Monday, May 5, 2008

Feds Looking At Mortgage Fraud


A task force of federal, state and local agencies will look into potential crimes ranging from mortgage fraud by brokers to securities fraud, insider trading and accounting fraud, the Journal said.

The Federal Bureau of Investigation is already targeting major corporate insiders and criminal groups in its investigation of fraud in the mortgage lending industry. The FBI has said it is investigating 19 companies in mortgage cases.

The formation of the task force amplifies efforts already under way in Brooklyn, where prosecutors are investigating whether investment bank UBS AG improperly valued its mortgage-securities holdings, the report said.

Also being investigated are the circumstances surrounding the failure of two hedge funds at Bear Stearns, which collapsed last summer because of losses tied to mortgage-backed securities, the report said.

Separately, the New York Times said the FBI and the criminal division of the Internal Revenue Service had formed a task force to examine mortgages that were made with little or no proof of the earnings or assets of borrowers.

The group also includes federal prosecutors in New York, Los Angeles, Philadelphia, Dallas and Atlanta, the Times said, citing an unidentified official.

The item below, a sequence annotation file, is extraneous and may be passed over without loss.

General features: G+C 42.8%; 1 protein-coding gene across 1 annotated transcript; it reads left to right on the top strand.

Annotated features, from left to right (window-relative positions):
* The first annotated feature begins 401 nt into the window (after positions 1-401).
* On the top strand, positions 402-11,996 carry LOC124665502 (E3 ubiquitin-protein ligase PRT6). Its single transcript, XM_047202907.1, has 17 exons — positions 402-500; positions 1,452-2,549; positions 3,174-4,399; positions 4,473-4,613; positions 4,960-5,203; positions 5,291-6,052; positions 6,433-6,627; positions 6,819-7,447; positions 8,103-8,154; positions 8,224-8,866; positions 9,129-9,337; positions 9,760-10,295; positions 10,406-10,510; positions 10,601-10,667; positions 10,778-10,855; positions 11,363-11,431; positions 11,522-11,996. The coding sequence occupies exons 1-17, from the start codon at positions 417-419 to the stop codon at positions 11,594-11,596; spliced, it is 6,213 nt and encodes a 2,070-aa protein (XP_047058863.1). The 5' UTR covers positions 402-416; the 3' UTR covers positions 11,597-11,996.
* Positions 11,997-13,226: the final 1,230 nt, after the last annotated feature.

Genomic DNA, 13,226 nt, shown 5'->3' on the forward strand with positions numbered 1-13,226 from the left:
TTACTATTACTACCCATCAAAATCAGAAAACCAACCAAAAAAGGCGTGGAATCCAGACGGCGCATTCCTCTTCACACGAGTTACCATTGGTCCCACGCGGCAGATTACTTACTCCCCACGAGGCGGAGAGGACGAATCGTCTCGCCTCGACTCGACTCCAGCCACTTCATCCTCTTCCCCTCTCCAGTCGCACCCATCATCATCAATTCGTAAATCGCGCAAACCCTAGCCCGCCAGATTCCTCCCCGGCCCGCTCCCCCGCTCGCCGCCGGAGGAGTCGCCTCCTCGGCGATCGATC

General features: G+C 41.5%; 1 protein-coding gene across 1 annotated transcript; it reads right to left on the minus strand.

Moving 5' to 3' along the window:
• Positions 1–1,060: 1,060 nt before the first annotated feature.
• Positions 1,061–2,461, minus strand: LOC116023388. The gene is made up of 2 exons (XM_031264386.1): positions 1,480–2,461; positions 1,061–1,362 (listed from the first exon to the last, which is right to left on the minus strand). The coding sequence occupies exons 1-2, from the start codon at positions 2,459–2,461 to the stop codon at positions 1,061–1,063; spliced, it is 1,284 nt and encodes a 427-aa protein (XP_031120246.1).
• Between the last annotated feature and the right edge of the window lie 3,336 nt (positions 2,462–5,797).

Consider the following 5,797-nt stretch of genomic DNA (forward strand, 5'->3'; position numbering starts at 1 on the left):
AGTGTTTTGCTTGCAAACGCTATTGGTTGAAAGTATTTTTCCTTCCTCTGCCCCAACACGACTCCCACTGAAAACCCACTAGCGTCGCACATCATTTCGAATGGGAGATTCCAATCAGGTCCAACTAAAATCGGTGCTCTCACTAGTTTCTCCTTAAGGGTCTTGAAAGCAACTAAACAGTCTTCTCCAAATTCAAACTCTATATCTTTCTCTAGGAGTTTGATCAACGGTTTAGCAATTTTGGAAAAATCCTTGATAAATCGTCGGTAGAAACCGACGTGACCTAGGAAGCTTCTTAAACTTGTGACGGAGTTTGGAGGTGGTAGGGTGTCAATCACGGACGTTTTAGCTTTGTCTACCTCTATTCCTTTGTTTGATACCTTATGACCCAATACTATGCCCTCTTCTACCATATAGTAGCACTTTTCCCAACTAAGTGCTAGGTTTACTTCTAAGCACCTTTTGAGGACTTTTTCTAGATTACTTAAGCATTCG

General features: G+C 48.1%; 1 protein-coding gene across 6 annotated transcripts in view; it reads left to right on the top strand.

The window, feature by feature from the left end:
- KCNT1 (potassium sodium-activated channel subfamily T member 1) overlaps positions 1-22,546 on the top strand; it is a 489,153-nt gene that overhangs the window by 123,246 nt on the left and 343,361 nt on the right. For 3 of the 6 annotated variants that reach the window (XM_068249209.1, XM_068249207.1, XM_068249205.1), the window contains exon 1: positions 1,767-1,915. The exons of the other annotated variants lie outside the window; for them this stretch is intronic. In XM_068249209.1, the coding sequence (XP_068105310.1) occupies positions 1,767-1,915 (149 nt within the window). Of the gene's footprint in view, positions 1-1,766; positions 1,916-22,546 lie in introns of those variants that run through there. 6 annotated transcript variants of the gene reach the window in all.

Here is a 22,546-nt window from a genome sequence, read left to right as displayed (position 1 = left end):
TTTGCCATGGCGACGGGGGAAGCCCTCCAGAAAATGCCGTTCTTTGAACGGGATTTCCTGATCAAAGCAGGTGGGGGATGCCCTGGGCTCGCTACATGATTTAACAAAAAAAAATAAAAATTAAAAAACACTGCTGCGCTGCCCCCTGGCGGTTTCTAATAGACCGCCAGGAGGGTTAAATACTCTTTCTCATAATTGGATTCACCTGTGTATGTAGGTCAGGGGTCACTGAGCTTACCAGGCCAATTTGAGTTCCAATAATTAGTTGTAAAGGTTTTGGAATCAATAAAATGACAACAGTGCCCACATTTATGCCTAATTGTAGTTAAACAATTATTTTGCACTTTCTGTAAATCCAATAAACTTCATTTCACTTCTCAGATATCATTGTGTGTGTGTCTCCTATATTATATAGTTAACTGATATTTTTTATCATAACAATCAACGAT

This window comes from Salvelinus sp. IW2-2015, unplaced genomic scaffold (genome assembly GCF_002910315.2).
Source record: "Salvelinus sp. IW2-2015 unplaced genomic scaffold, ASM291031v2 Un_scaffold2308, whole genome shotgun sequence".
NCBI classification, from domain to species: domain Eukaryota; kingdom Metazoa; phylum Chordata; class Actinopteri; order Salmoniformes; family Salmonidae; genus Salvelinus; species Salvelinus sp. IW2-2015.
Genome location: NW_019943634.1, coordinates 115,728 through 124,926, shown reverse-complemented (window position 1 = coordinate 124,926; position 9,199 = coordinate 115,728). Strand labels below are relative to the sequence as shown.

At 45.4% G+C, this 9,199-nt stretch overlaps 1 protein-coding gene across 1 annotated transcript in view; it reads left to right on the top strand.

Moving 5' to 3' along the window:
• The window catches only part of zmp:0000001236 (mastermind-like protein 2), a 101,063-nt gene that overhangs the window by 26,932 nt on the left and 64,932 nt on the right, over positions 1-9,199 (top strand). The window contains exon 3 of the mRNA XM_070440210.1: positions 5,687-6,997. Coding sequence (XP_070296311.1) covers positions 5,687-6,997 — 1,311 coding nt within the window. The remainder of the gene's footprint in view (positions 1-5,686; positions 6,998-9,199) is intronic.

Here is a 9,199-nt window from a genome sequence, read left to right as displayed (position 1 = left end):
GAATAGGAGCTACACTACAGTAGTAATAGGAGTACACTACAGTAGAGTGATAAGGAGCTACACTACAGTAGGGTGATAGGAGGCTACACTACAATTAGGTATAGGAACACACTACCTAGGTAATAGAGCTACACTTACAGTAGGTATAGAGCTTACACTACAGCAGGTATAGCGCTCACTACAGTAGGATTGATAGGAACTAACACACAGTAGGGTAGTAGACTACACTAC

First -- this should surprise no one. The latest expansion will go down in mortgage lender history as the best years ever. There was no oversight because no one had a vested interest in actually investigating the loans brokers and lenders were making. Brokers didn't hold the mortgages because they sold them to banks. Banks didn't hold mortgages because they sold them (but usually retained servicing fees). Hedge funds were "protected" through "diversification" (or was it "deworsification" from Peter Lynch's vocabulary?).

Secondly -- I am still waiting for the Congressional investigation. There are a ton of players who need to see the light of day. I'm think here of Countrywide and Washington Mutual, all of the ratings agencies, along with some of the larger investment banks. I want to know what they knew and when they knew it.

Third -- someone (or a group of people and/or companies) are going to get hammered over this. When the truth comes out my gut says it will be extremely ugly and painful for all involved.